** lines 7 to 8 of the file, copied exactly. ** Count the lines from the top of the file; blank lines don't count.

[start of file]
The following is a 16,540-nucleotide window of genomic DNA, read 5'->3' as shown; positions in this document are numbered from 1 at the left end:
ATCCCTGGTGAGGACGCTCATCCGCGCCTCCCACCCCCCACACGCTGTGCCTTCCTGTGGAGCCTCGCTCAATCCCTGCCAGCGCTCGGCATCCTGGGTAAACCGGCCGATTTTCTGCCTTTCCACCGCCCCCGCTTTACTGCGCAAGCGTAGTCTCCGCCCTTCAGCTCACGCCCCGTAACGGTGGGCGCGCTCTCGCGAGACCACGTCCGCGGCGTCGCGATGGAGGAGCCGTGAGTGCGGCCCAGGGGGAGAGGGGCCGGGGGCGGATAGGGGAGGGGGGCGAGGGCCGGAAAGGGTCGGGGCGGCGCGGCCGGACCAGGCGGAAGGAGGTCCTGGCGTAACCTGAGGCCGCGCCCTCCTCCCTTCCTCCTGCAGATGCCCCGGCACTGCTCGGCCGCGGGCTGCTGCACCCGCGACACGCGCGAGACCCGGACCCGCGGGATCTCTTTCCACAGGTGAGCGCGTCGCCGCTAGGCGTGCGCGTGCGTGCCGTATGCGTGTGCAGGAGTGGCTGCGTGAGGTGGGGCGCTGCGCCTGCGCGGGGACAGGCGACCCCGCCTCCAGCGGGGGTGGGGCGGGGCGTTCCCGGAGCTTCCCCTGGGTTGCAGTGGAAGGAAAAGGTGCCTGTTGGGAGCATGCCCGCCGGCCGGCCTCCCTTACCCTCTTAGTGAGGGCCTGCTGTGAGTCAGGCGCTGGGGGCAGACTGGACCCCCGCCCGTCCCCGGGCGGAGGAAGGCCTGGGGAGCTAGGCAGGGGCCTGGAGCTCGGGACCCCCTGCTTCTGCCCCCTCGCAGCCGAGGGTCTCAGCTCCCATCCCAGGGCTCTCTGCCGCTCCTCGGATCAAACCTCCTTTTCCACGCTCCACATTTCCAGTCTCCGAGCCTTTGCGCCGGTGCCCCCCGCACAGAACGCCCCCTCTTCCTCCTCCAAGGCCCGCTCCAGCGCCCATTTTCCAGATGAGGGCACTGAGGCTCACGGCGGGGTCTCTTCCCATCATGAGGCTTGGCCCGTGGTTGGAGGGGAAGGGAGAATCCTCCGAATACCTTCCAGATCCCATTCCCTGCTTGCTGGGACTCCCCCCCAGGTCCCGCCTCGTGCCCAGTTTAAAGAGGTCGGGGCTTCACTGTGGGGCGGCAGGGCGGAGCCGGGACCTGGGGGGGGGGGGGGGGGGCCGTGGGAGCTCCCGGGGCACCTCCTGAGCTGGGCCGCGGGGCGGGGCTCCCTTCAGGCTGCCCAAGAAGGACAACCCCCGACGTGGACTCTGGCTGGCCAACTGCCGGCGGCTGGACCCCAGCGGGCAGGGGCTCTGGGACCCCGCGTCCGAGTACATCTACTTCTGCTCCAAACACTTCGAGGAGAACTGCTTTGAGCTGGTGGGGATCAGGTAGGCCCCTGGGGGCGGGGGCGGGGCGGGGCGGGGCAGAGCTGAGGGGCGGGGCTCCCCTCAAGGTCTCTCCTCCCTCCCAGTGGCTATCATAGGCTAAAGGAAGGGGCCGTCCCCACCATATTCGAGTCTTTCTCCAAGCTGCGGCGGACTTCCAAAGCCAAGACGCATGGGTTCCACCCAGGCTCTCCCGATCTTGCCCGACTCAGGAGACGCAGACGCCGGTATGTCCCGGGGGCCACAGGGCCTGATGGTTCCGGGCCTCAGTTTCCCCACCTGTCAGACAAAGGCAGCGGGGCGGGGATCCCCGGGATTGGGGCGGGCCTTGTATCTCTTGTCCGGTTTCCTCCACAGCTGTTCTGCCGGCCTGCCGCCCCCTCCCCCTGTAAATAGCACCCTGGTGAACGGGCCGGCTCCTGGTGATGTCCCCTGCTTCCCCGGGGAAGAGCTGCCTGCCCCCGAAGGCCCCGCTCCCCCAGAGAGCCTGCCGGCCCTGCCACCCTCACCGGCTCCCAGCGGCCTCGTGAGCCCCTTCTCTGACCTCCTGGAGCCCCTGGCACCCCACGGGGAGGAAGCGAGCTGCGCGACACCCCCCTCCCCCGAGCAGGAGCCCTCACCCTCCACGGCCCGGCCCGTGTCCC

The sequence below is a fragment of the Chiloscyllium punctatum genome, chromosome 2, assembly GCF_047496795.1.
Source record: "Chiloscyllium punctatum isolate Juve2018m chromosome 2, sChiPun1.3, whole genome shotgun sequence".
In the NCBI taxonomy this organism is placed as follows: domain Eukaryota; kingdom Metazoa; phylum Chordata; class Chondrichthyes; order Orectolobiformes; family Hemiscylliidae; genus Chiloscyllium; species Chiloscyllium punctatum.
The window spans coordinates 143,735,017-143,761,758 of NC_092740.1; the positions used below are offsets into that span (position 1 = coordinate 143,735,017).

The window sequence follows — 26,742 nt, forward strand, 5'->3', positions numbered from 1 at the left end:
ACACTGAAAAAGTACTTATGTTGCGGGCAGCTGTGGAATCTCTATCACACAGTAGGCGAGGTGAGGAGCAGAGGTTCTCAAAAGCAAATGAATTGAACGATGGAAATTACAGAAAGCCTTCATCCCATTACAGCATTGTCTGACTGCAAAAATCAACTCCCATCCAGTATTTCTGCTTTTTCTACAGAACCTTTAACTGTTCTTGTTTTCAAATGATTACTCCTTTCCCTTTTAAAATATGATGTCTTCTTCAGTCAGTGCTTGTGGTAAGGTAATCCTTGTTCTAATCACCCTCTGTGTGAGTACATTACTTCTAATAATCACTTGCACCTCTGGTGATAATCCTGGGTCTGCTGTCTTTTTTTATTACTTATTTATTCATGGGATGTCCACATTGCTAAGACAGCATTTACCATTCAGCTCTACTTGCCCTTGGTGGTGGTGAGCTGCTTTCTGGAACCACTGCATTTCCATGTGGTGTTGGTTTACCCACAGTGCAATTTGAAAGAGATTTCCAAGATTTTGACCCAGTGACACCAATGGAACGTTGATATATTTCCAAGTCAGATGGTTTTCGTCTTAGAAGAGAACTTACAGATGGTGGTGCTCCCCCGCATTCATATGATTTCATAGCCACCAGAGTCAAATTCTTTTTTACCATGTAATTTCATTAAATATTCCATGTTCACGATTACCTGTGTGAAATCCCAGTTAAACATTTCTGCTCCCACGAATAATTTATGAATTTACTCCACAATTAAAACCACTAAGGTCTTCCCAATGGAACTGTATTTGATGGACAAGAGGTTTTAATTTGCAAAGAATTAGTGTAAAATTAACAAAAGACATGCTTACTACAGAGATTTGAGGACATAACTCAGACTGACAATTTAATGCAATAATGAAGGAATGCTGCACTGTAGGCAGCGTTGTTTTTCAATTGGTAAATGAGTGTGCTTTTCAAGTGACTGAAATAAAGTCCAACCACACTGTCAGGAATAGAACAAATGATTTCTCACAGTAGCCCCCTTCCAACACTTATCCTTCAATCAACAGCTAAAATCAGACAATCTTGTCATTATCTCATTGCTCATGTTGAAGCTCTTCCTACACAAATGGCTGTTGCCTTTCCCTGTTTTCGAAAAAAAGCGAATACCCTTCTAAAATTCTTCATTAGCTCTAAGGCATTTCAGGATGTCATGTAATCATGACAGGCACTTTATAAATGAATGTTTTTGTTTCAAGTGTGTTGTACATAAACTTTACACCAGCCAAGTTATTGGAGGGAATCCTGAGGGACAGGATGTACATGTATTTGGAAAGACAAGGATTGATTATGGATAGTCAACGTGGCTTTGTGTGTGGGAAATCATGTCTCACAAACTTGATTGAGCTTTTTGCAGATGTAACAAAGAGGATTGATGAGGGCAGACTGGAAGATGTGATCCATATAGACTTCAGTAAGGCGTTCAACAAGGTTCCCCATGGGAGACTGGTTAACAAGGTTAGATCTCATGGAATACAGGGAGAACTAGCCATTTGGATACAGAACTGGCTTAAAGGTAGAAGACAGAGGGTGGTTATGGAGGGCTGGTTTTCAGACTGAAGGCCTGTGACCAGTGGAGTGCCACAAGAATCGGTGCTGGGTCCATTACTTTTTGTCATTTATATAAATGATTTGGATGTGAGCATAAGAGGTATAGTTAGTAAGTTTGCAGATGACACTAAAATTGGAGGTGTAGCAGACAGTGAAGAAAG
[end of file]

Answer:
The window sequence follows — 26,742 nt, forward strand, 5'->3', positions numbered from 1 at the left end:
ACACTGAAAAAGTACTTATGTTGCGGGCAGCTGTGGAATCTCTATCACACAGTAGGCGAGGTGAGGAGCAGAGGTTCTCAAAAGCAAATGAATTGAACGATGGAAATTACAGAAAGCCTTCATCCCATTACAGCATTGTCTGACTGCAAAAATCAACTCCCATCCAGTATTTCTGCTTTTTCTACAGAACCTTTAACTGTTCTTGTTTTCAAATGATTACTCCTTTCCCTTTTAAAATATGATGTCTTCTTCAGTCAGTGCTTGTGGTAAGGTAATCCTTGTTCTAATCACCCTCTGTGTGAGTACATTACTTCTAATAATCACTTGCACCTCTGGTGATAATCCTGGGTCTGCTGTCTTTTTTTATTACTTATTTATTCATGGGATGTCCACATTGCTAAGACAGCATTTACCATTCAGCTCTACTTGCCCTTGGTGGTGGTGAGCTGCTTTCTGGAACCACTGCATTTCCATGTGGTGTTGGTTTACCCACAGTGCAATTTGAAAGAGATTTCCAAGATTTTGACCCAGTGACACCAATGGAACGTTGATATATTTCCAAGTCAGATGGTTTTCGTCTTAGAAGAGAACTTACAGATGGTGGTGCTCCCCCGCATTCATATGATTTCATAGCCACCAGAGTCAAATTCTTTTTTACCATGTAATTTCATTAAATATTCCATGTTCACGATTACCTGTGTGAAATCCCAGTTAAACATTTCTGCTCCCACGAATAATTTATGAATTTACTCCACAATTAAAACCACTAAGGTCTTCCCAATGGAACTGTATTTGATGGACAAGAGGTTTTAATTTGCAAAGAATTAGTGTAAAATTAACAAAAGACATGCTTACTACAGAGATTTGAGGACATAACTCAGACTGACAATTTAATGCAATAATGAAGGAATGCTGCACTGTAGGCAGCGTTGTTTTTCAATTGGTAAATGAGTGTGCTTTTCAAGTGACTGAAATAAAGTCCAACCACACTGTCAGGAATAGAACAAATGATTTCTCACAGTAGCCCCCTTCCAACACTTATCCTTCAATCAACAGCTAAAATCAGACAATCTTGTCATTATCTCATTGCTCATGTTGAAGCTCTTCCTACACAAATGGCTGTTGCCTTTCCCTGTTTTCGAAAAAAAGCGAATACCCTTCTAAAATTCTTCATTAGCTCTAAGGCATTTCAGGATGTCATGTAATCATGACAGGCACTTTATAAATGAATGTTTTTGTTTCAAGTGTGTTGTACATAAACTTTACACCAGCCAAGTTATTGGAGGGAATCCTGAGGGACAGGATGTACATGTATTTGGAAAGACAAGGATTGATTATGGATAGTCAACGTGGCTTTGTGTGTGGGAAATCATGTCTCACAAACTTGATTGAGCTTTTTGCAGATGTAACAAAGAGGATTGATGAGGGCAGACTGGAAGATGTGATCCATATAGACTTCAGTAAGGCGTTCAACAAGGTTCCCCATGGGAGACTGGTTAACAAGGTTAGATCTCATGGAATACAGGGAGAACTAGCCATTTGGATACAGAACTGGCTTAAAGGTAGAAGACAGAGGGTGGTTATGGAGGGCTGGTTTTCAGACTGAAGGCCTGTGACCAGTGGAGTGCCACAAGAATCGGTGCTGGGTCCATTACTTTTTGTCATTTATATAAATGATTTGGATGTGAGCATAAGAGGTATAGTTAGTAAGTTTGCAGATGACACTAAAATTGGAGGTGTAGCAGACAGTGAAGAAAG